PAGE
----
I disturbi della coscienza

Whether unique to humans or not, consciousness is a central aspect of our experience of the world. The neural fingerprint of this experience, however, remains one of the greatest mysteries of modern neuroscience. This issue is at the heart of one of the most challenging and least understood conditions  of the human brain: the vegetative state (VS).

Cresa Disturbi

In the absence of an objective measure, the detection of awareness in patients relies on their ability to produce a clear sign of non-reflexive behavior. However, it has been recently estimated that up to 40% of patients diagnosed as being in a VS may in fact retain some level of consciousness. This research project employs neuroimaging to assess on the basis of brain measurements alone (i) how much cognitive function can remain after severe brain injury, and (ii) what changes in structural and functional neuroanatomy accompany the loss and recovery of consciousness.
In a recent study, in press at PLoS Computational Biology, we looked at how anesthesia affected brain function in healthy volunteers. Using a graph theoretic analysis we found that during anesthesia, brain “communication” becomes highly inefficient, making it harder for information to propagate across the brain. Efficiency in brain communication might be a central aspect to maintaining a state of consciousness:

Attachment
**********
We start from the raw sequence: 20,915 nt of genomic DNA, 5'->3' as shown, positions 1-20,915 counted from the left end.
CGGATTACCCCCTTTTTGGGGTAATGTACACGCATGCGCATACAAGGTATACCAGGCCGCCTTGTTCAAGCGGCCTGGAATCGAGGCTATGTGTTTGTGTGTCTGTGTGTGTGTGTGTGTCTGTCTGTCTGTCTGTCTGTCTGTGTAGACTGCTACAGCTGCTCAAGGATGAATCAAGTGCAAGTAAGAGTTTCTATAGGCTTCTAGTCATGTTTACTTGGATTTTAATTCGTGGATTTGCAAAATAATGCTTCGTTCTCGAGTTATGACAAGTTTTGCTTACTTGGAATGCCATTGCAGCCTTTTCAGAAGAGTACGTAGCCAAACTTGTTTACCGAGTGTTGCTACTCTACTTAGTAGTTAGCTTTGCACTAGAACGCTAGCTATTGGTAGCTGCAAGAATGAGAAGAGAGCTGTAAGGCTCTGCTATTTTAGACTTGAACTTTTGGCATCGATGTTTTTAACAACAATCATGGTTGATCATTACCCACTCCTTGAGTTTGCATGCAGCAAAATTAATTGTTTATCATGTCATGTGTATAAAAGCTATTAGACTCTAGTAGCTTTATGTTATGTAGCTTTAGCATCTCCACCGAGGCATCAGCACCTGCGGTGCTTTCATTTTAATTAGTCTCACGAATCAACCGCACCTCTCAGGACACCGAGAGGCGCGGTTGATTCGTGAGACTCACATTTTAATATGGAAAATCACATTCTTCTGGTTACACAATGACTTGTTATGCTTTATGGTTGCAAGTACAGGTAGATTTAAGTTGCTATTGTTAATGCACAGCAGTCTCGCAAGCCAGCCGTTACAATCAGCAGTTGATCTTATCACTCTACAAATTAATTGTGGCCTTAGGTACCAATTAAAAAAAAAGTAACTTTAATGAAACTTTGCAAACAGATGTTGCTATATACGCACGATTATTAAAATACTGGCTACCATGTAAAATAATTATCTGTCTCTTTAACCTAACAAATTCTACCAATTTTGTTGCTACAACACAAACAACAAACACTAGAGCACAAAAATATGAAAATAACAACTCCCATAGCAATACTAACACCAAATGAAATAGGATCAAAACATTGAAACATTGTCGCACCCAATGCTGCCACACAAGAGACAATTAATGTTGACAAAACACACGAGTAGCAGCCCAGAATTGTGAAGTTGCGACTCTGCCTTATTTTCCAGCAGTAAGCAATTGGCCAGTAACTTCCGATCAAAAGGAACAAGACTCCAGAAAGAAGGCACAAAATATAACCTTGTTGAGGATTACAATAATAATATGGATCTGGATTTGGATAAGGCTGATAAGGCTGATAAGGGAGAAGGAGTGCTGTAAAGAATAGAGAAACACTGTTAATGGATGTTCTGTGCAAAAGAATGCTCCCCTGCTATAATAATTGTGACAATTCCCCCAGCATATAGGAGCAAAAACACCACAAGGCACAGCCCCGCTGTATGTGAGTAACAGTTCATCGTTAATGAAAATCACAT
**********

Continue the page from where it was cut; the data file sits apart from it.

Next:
Monti M.M., Lutkenhoff E.S., Rubinov M., Boveroux P., Vanhaudenhuyse A., Gosseries O., Bruno MA., Noirhomme Q., Boly M., Laureys S., (in press), “Dynamic change of global and local information processing in propofol-induced loss and recovery of consciousness”, PLoS Computational Biology
In a previous study, published in Human Brain Mapping, we employed fMRI to assess how much visual cognition is possible in patients who suffer from disorders of consciousness:
Monti M.M., Pickard J.D., Owen A.M., (2013), “Visual cognition in disorders of consciousness: From V1 to top-down attention”, Human Brain Mapping, 34(6):1245-53.
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